January 24, 2022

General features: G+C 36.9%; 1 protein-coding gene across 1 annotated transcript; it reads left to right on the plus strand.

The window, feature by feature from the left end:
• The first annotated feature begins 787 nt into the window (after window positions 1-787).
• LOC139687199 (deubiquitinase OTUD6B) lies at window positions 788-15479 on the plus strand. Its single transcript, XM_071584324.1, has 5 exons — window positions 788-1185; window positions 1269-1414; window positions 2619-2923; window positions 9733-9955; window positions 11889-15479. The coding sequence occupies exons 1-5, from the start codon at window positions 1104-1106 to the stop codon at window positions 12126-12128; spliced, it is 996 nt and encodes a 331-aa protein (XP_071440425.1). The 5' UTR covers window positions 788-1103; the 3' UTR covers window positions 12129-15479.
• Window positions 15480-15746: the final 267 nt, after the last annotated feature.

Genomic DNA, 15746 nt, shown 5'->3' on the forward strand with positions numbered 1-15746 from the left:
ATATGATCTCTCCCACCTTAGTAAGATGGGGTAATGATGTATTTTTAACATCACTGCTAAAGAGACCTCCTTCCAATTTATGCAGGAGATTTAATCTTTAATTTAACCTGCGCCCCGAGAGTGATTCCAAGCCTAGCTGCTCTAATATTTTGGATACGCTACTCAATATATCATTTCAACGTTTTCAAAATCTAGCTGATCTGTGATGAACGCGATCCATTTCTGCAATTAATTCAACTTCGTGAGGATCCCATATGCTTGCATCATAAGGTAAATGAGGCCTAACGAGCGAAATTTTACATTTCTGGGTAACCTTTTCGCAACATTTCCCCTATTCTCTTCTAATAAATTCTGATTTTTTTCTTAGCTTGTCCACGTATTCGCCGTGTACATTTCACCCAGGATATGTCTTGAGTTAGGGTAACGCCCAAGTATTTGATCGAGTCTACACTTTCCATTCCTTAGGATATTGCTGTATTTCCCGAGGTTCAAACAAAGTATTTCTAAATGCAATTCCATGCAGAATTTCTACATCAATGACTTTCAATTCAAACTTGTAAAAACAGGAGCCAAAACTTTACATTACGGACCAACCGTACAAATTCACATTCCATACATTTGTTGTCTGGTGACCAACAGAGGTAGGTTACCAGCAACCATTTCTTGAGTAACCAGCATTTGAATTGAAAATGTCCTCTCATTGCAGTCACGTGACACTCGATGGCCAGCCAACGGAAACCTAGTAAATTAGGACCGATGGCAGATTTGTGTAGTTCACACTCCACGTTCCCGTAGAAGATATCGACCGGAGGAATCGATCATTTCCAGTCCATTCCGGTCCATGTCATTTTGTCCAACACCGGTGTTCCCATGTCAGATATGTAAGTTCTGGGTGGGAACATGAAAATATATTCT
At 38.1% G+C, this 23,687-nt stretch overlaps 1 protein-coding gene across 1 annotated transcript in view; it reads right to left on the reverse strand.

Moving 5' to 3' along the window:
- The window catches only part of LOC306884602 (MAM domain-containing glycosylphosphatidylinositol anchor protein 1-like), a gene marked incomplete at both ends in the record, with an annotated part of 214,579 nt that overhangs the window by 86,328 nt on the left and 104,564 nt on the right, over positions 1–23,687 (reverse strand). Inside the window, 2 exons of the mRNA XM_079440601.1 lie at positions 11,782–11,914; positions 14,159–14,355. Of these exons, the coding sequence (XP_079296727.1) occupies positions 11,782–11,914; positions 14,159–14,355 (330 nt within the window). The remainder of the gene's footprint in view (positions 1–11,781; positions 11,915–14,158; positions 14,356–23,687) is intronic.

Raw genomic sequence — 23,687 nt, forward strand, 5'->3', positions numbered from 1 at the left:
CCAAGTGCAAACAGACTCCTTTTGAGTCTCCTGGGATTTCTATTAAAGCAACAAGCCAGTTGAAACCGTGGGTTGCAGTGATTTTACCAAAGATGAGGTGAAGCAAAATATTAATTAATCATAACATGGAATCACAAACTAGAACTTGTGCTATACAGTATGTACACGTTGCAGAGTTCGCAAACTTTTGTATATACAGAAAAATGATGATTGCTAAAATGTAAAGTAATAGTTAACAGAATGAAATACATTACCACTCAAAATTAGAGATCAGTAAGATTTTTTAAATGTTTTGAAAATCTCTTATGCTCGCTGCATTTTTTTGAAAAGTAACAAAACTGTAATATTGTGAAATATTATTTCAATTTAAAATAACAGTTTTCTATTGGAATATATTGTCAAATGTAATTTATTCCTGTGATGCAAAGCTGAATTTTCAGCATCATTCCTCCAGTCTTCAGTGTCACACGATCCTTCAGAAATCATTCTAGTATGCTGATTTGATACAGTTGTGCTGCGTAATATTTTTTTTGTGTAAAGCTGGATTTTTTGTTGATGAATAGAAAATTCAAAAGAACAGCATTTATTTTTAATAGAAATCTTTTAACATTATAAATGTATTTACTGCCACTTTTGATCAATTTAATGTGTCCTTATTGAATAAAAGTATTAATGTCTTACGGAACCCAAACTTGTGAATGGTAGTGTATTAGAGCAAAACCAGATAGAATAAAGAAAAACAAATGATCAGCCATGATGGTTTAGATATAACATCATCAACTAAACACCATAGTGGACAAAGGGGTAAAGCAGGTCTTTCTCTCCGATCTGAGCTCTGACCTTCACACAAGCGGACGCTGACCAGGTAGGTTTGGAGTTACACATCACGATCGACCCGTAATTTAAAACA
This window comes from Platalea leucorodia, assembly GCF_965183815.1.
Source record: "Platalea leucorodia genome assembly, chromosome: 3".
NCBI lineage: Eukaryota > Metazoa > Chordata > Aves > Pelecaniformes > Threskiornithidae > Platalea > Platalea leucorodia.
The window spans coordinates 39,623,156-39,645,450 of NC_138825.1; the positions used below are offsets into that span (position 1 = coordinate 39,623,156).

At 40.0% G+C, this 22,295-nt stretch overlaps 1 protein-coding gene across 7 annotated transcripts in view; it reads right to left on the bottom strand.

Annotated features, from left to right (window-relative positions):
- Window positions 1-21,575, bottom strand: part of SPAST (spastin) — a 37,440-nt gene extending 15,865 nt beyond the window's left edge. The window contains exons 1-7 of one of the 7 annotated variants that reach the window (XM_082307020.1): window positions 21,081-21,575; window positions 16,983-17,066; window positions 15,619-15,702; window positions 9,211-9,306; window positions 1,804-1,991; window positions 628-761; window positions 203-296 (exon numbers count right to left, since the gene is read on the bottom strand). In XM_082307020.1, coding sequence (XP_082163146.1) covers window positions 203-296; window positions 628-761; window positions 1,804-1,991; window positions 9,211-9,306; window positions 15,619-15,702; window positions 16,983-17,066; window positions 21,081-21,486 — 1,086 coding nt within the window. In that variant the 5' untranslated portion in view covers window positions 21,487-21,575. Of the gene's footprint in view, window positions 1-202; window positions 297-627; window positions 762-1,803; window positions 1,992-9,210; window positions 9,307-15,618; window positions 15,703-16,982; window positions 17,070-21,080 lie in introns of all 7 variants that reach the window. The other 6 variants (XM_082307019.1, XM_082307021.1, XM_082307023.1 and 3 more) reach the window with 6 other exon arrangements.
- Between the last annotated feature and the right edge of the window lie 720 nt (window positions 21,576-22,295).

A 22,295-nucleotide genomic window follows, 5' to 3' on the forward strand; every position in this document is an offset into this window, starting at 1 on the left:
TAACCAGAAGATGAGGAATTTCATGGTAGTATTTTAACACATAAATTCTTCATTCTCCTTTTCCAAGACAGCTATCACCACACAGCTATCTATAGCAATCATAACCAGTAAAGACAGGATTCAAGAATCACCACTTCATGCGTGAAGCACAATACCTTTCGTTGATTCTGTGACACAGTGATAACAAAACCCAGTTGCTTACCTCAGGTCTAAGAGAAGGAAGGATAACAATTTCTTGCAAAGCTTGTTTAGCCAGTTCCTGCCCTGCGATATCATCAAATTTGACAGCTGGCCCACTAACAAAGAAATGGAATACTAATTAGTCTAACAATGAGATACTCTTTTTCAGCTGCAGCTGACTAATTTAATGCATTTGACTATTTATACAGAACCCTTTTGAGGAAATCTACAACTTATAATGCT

College typically pays off for low-income students, but not as much as it does for their peers. Low-income students, whose families earn $30,000 or less per year, comprise more than one-third of college students. The Colleges Where Low-Income Students Get the Highest ROI finds that low-income students have a lower return on investment (ROI) than all students, largely because they tend to earn less as adults. This holds true across public and private institutions and certificates, associate's degrees, and bachelor's degrees. Among institutions that primarily award bachelor's degrees, public institutions generally lead to the highest ROI for low-income students during a 40-year timeframe ($951,000), followed by private nonprofit institutions ($863,000) and for-profit colleges ($763,000). The ROI for low-income students follows a similar pattern at colleges that primarily grant associate's degrees and certificates, with the highest returns from public institutions, followed by private nonprofit and for-profit institutions. However, low-income students' returns from associate's degrees can exceed $1 million, and certificates can be just as lucrative, depending on which college a student attends.